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February 16, 2009

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Sean Stannard-Stockton

I thought Rick's article highlighted an interesting division between a certain kind of free market advocate who thinks that all public good should be supported by private money (or provided by for-profit enterprises) vs. those who advocate for market based principals but recognize the government's legitimate role of "buying social good" on behalf of citizens.

As you note in a later post, government contracts are a huge source of revenue for many nonprofits. This isn't "pork", it is the government deciding to work with service providers rather than provide direct services. And this of course, is exactly what many free market advocates want.

Rick's article doesn't seem like a "scandal" to me (although he thinks it is). It seems to just be recognizing the fact that the government is a major customer for nonprofits. There's only a small set of people who believe that the government shouldn't be in the business of supplying social good (while of course there is much debate over how much social good they should be called on to provide).

What did you think of Rick's column?

Phil Cubeta

Well, my first interaction around this topic was ten -twelve years ago in Dallas on the Education Committee for Dallas Social Venture Partners. I innocently proposed a session in which the organizations we funded would present to us on their sources of funds, including earned income, gifts, and government grants. The Executive Director at the time said, "Our Partners will not want to hear that our investee organizations get government money." That struck me at the time as odd. Facts are facts and you cannot manage without facts. The fact is that social service nonprofits are often largely funded by government money. In working with grassroots orgs around their giving plans they have been saying, "We are ramping up our solicitation of donors because the government has been cutting back on our grants." So, like you, the Cohen report did not strike me as shocking or scandalous. The lack of understanding, though, among the public, including among donors, about the sources of funds to nonprofits is significant. Government pools tax money and as you say "purchases" or outsources certain services for public good. How else could they get such work done in social services unless they built, owned, and ran all kinds of service providers? The flows of funds into faith based orgs made this topical for awhile in the early days of the recent Bush administration.

Jeff Trexler

I think we’re all more in agreement than not. My own reaction to the post is primarily a question of rhetoric vs. reality. I don’t object to nonprofits (or for-profits, for that matter) receiving government grants--with apologies to Kazantzakis, foundation support, government grants and venture capital are one investment with many faces.

What concerns me most is our entrepreneurial myth-making. To cite an example outside social enterprise circles, Donald Trump has cultivated a nice business for himself as a symbol of successful entrepreneurship. And to a certain degree that’s deserved, yet even he would say that inheriting his father’s real estate business gave him a competitive advantage lacked by many who try to follow his example.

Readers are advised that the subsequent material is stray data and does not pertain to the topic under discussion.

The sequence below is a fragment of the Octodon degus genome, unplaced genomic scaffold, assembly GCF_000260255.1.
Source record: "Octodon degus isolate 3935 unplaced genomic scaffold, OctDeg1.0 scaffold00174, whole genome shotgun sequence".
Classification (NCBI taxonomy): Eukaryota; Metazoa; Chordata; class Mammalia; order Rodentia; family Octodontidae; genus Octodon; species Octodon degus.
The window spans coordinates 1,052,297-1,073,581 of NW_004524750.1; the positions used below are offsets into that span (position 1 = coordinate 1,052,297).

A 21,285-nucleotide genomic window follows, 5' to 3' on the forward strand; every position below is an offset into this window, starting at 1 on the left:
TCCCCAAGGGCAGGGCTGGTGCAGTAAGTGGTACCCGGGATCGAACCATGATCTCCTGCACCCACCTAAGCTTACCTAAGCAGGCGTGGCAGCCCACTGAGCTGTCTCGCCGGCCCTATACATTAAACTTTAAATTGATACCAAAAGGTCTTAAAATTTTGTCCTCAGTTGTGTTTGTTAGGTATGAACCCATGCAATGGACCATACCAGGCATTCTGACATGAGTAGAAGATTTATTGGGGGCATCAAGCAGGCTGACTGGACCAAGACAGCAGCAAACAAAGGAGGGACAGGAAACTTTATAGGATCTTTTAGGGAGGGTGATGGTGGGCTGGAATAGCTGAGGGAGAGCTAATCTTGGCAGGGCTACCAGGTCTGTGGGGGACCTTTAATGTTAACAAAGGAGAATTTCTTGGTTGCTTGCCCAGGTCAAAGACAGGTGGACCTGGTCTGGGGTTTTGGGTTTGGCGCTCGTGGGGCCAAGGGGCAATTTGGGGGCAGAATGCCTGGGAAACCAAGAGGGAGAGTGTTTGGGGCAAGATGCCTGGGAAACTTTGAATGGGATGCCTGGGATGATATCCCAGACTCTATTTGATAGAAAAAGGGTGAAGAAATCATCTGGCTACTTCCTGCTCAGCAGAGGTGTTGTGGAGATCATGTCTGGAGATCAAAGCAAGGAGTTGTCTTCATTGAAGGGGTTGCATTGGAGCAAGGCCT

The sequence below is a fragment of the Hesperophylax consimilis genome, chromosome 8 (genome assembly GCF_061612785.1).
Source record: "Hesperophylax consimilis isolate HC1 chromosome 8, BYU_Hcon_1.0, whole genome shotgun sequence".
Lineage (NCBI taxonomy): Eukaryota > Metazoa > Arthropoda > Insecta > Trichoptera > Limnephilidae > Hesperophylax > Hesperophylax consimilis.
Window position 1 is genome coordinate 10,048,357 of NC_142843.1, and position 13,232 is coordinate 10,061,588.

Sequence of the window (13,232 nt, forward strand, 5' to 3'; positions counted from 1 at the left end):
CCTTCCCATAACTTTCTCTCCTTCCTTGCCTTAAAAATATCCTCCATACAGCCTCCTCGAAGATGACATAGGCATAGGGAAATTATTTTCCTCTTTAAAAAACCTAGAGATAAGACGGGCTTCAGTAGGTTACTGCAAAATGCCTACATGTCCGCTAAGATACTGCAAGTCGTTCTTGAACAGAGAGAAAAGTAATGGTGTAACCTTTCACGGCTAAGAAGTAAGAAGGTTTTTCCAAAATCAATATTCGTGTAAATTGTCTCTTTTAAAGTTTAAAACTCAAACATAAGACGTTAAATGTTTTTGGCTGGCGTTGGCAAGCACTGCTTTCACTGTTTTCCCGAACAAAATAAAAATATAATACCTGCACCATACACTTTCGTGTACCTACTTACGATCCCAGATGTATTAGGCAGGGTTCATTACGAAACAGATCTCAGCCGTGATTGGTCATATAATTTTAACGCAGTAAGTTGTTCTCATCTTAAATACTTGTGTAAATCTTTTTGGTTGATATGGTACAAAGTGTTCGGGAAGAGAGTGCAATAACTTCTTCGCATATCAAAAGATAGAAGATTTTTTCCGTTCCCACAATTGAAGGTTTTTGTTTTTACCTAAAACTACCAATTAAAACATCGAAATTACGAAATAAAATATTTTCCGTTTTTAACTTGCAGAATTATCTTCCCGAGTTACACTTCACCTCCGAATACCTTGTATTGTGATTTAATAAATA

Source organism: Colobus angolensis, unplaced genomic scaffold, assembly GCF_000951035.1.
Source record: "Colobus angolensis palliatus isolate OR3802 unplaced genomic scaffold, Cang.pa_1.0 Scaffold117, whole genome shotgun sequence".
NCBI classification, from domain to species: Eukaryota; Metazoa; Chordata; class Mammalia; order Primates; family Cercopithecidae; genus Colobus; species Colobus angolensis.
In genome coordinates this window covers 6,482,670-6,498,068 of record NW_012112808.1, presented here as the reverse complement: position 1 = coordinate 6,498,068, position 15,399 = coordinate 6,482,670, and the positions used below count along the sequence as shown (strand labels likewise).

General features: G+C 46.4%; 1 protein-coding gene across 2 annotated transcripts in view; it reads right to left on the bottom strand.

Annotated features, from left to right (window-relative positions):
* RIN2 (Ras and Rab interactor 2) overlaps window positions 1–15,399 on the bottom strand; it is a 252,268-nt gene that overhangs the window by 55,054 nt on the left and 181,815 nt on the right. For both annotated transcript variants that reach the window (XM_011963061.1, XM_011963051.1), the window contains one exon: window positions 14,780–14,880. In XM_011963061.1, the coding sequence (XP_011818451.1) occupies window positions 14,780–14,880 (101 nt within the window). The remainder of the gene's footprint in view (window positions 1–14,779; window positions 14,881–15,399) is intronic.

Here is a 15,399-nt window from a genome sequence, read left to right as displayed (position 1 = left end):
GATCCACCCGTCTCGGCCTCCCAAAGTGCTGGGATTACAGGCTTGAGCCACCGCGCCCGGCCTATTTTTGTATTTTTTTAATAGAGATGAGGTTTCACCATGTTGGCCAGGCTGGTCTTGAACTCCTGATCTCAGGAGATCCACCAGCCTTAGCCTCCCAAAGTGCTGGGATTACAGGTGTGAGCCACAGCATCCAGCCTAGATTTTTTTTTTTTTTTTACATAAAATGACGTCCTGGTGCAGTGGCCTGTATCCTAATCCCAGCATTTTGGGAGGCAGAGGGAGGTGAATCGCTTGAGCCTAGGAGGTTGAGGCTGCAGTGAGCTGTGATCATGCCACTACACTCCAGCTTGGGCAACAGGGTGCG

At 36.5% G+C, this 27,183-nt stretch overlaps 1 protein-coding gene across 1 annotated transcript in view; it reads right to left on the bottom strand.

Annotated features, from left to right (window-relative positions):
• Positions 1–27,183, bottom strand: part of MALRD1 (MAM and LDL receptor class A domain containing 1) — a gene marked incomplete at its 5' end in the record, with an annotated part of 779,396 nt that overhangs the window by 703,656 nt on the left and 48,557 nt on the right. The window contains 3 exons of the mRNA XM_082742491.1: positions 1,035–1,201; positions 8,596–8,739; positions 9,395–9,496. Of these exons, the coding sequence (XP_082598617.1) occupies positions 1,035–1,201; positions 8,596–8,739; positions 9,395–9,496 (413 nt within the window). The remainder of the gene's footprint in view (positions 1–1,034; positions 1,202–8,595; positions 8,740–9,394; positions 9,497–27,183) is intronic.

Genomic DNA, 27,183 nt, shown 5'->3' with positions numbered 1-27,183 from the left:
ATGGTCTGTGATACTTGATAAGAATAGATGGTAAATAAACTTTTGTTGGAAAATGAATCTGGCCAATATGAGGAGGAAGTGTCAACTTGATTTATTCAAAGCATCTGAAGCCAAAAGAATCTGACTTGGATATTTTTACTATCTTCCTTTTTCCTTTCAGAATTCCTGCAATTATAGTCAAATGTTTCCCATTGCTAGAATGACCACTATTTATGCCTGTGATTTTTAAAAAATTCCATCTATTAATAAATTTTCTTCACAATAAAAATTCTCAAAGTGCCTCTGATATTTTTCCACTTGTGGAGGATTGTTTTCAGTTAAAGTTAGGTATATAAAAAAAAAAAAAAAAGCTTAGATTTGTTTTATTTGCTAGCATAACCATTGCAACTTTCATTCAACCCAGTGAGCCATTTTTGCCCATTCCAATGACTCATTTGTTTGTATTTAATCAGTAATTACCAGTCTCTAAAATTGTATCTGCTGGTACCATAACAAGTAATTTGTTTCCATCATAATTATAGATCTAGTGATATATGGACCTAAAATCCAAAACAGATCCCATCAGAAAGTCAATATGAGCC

With regard to social enterprise, what any number of people take away from the emphasis on innovation & learning from business that financial sustainability means earned income. Not foundation grants, not government grants--those are the mother’s milk of charity from which we must eventually be weaned. This may not be technically accurate from the point of view of folks who live with SE day to day, but for all too many people hearing a motivational talk or skimming through Yunus on social business that’s what they get.

The results can be messy. For some, it’s an unfortunate shift to earned income ventures that never had much chance of success. For others, there’s the sense of betrayal that follows the discovery that social innovators were actually getting money the old-fashioned way.

It’s better for all involved to reflect chastened idealism from the outset. Earned income can work, but so can grants, and sometimes we’ll use a mix of both or thrive on the latter. Sure, this might deprive us of the thrill of touting the latest disruptive revolution that’s never ever been seen on Earth before, but we also avoid some real problems in the long run.

Phil Cubeta

Right, social venture investing is often new words for long established practices. But if the new words entice otherwise ungenerous people to become generous, why not let them call a gift an investment and a government grant entrepreneurial? Maybe because it is systematically misleading, or bad poetry.

Jeff Trexler

An excellent point, and one that I would take even further--grant, gift, donation and the like are all inadequate markers for a complex array of values. From a certain perspective, attempts to reduce the acts in question to a single word or definition become little more than the jangling of mirrors, to borrow an image from Paul Bowles.

I'd almost prefer to use a placeholder instead, a semantic penny on the putting green, to play around the concepts for a while rather than mark them as played out.


Phil Cubeta

Working with the resonances of gift, gifted, grace (as in grace period), graciousness, seed time and harvest, investment and yield, purchase (as in grip), metrics (as in poetry), might work too. Business logic like a dry stick driven into this earth might yet leaf out and flower.

Jeff Trexler

Excellent point, and one that has deep historical resonance.

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